The Indian Ocean tsunami in 2004 destroyed countless lives, homes and properties. Dr. Sanjay K Gupta, a water, sanitation and solid waste management specialist found himself in a devastated village some days later to plan together with the local communities to utilise the waste left behind by the killer surge. They managed to, amazingly, recycle anywhere between 70-85% of the waste.
Involvement of the Panchayat or by municipalities was crucial in this case and they bore most of the costs, says Gupta, who now works in Switzerland at St Gallen with Skat, the Swiss Resource Centre and Consultancies for Development. He handles the portfolio of waste sanitation and waste management.
Cost of inaction is much higher than the cost of action. The Surat plague allegedly happened due to mismanagement of waste services. From the point of just exports, losses amounted to $420 million in 1994 for the city. About 52 people lost their lives and close to a quarter of the city’s citizens fled the area for fear of being quarantined. The Bombay urban flood in 2005 again happened due to clogging of drains with waste (and for other reasons). Losses amounted to 1,100 people dead and cost $80 million in business. “Though all of it cannot be blamed on waste management, but bad waste management aggravated the problem to an unmanageable level,” says Gupta, whose strengths are network management, monitoring and evaluation and social impact assessment.
He has all the facts at his fingertips. India produces more than 42 million tonnes of waste per year but has few quality enterprises providing good waste management services. No Indian city has managed to put effective waste management systems in place as per the law. Not one city can claim having even 30% of its waste recycled even though there are nearly 1.2 million people engaged in recycling recovery. In fact, most recycling is due to them and not municipalities.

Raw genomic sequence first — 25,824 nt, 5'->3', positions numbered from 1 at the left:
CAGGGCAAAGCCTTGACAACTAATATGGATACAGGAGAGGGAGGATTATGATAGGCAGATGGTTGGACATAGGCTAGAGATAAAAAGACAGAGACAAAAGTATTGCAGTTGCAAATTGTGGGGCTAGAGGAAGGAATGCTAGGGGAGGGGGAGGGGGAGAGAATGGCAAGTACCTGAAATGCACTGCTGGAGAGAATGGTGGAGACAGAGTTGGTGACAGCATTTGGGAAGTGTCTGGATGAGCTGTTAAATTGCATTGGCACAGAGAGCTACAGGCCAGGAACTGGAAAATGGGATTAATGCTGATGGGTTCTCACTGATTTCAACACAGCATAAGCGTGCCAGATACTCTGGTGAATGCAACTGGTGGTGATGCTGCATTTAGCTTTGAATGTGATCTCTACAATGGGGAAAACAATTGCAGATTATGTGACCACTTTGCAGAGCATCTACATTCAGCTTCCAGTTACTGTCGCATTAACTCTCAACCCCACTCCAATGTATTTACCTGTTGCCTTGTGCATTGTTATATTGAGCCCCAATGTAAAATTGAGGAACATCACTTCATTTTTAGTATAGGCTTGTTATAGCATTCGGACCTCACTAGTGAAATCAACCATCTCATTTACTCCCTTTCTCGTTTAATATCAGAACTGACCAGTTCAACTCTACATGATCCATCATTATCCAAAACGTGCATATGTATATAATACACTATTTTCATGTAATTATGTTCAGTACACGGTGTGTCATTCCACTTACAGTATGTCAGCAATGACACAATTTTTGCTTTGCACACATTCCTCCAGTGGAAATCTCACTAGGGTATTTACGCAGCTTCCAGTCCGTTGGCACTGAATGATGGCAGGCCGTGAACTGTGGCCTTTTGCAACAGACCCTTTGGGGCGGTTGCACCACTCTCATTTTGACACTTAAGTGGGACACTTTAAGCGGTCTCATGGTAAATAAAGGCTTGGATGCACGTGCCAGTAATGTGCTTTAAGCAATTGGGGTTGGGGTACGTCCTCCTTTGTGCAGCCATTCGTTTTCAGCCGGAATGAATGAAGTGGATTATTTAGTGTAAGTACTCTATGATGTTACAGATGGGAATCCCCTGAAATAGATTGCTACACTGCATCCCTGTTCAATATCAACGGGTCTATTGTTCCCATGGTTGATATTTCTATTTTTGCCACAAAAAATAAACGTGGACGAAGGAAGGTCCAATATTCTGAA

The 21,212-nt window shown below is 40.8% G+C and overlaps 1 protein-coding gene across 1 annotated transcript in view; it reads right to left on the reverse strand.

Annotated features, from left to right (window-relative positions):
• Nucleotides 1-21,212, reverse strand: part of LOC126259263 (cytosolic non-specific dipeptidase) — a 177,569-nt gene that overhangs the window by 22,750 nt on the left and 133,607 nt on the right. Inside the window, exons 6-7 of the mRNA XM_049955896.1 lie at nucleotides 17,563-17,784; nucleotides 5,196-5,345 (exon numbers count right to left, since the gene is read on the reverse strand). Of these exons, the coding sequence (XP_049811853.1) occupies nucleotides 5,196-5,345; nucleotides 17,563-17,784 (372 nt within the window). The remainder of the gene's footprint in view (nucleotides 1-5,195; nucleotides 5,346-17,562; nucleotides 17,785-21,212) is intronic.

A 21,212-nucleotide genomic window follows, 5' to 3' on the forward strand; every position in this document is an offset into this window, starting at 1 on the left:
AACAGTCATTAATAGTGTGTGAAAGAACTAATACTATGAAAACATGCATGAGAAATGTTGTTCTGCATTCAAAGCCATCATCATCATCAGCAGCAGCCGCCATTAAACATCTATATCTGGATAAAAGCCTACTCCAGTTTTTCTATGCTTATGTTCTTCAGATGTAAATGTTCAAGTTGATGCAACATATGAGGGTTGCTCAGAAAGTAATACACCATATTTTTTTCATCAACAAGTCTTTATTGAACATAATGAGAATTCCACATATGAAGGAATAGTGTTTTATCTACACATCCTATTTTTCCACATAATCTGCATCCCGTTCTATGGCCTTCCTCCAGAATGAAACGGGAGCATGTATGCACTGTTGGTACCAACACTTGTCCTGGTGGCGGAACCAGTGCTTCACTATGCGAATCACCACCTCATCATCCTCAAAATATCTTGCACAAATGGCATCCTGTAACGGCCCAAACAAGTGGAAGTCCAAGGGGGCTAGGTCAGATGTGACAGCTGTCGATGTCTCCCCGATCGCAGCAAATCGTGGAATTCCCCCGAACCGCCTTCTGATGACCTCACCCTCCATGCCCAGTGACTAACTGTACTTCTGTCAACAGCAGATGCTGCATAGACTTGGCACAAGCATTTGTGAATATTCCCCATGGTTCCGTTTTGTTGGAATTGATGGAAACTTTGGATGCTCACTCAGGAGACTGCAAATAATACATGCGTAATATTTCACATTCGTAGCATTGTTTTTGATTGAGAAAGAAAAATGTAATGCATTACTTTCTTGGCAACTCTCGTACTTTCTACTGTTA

About 4-6% of GHG emissions in the country happen due to poor waste management practices, so it’s also a climate change contributing factor. Despite the smart cities initiative, not one Indian city makes it to even rank 100 when it comes to the cleanest cities of the world.
From Tinsukia in Assam, Gupta has been involved in cleaning campaigns since his undergraduate days.While studying for a PhD in policy research in Social Sciences at Jawaharlal Nehru University, his focus shifted to household waste, recycling and compositing. An NGO then offered him a research project, the first comprehensive study on the recycling value chain in Delhi. Other projects followed and his career path was chalked out.
Author of several internationally published papers on waste issues, Gupta has also contributed for publications such as Millennium Development Goals and Solid Waste Management; Status of Solid Waste in World Cities, the latter winning the best book on the subject award from International Solid Waste Association, Vienna, Austria in 2010.
What gives him much joy is that he has worked with municipalities in India such as Suryapet, Eluru and Warangal in improving their collection and recycling systems, and all have at some point or the other won both state and national awards in the environmental sanitation category.